Despite infectious diseases like Ebola and enterovirus D68 garnering a lot of attention this year, doctors at the University of Alabama at Birmingham say influenza remains a greater threat in the United States.
With one simple step, they say, flu is one virus that can be protected against.
Stephen Russell, M.D., associate professor in the UAB Division of General Internal Medicine and lead physician at the UAB Medicine Leeds Clinic, says the medical concerns of 2014 reinforce the need for population health.
“What we are seeing is how important the U.S. public health system is and how important it is for patients to do what they’re able to do to keep themselves healthy and protected against diseases that can be quite serious,” Russell said. “With influenza, the most important thing a person can do is get a flu vaccine.”
It is estimated that 5-20 percent of the U.S. population gets the flu each year, and more than 200,000 are hospitalized from flu-related complications, according to the Centers for Disease Control and Prevention. Between 1976 and 2006, flu-associated deaths ranged from about 3,000-49,000 people each year.
“Many flu-related deaths are preventable if patients would just take the time to get a flu shot or spray to protect themselves and others from the spread of this virus,” Russell said. “Now is a great time to get vaccinated, as the season will likely peak between December and February.”
|The CDC recommends a yearly flu vaccine for everyone 6 months and older. People 65 years and older, pregnant women, caregivers, and people with certain medical conditions including asthma, diabetes and chronic lung disease are especially encouraged to get vaccinated.|
The CDC recommends a yearly flu vaccine for everyone 6 months and older. People 65 years and older, pregnant women, caregivers, and people with certain medical conditions including asthma, diabetes and chronic lung disease are especially encouraged to get vaccinated.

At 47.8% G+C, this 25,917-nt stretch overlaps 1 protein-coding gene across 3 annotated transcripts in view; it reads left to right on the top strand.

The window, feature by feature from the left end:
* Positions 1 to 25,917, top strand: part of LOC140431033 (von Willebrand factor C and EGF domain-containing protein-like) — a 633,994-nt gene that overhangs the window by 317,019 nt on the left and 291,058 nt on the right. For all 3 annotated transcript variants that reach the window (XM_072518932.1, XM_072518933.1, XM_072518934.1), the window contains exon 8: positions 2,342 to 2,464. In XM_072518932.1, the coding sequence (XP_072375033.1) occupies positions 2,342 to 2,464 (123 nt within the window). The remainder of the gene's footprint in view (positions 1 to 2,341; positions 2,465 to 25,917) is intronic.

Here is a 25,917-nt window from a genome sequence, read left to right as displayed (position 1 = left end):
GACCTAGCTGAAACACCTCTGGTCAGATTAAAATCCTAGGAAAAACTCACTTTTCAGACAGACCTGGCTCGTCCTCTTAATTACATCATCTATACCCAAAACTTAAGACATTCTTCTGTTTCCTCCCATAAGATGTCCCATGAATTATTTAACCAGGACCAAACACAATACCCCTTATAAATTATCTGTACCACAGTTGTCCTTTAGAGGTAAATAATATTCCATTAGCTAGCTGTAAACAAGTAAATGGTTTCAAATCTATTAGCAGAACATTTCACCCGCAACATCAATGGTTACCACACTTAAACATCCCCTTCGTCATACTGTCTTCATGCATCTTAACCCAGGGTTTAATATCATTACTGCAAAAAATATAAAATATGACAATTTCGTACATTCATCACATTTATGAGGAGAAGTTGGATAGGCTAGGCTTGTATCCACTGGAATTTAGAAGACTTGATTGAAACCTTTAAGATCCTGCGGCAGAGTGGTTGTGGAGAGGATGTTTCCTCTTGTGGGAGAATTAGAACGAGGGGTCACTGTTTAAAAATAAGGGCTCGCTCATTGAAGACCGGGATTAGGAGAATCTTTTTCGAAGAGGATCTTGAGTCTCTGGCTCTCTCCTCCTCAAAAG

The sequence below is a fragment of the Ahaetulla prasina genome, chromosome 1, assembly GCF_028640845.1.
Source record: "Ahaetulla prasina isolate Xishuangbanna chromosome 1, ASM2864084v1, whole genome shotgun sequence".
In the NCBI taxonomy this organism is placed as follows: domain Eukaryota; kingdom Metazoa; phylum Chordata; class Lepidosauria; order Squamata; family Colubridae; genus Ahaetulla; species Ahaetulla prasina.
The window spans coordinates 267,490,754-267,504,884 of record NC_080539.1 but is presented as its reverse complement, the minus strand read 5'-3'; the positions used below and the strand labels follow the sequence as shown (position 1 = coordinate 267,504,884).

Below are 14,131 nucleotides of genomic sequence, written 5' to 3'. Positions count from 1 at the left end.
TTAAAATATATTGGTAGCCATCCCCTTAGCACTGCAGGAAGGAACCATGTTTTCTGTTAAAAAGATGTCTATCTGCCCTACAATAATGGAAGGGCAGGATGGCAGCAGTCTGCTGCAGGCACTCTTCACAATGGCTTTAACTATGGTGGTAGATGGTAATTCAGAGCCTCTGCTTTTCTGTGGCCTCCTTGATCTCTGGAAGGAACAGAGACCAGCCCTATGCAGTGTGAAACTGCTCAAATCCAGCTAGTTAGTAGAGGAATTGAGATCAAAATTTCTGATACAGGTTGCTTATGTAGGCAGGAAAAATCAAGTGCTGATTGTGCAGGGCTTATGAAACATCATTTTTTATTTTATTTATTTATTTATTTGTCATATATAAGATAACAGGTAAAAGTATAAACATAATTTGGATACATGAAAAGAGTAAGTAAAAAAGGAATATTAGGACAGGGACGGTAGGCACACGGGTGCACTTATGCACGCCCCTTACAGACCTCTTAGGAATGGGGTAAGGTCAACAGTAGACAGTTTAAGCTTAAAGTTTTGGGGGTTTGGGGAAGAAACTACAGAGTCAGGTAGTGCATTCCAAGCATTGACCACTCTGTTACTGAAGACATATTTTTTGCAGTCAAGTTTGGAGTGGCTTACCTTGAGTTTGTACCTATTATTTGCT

Flu shot facts:
- The vaccine is a killed virus, meaning it will not cause sickness, Russell says.
- You must get vaccinated each year to be properly protected, even if last year’s shot covered the same strains prevalent this year.
- Nervous about shots? Russell says the flu vaccine nasal spray is an effective, live-virus vaccine changed to not cause infection.
“All people 6 months or older in the United States should receive the vaccine unless their doctor says otherwise,” Kimberlin said. “The flu vaccine will save lives.”
Kimberlin says, no matter the outlook for a particular flu season, the recommendation to protect oneself must be followed, especially for the sake of children’s health.
“Parents should definitely follow CDC and American Academy of Pediatrics recommendations and have all children 6 months and older receive their annual influenza vaccine, as they are an at-risk population,” Kimberlin said. “We were seeing shortages around the United States delay the delivery of vaccine, so I encourage families to call ahead to their health care provider to ensure it is available.”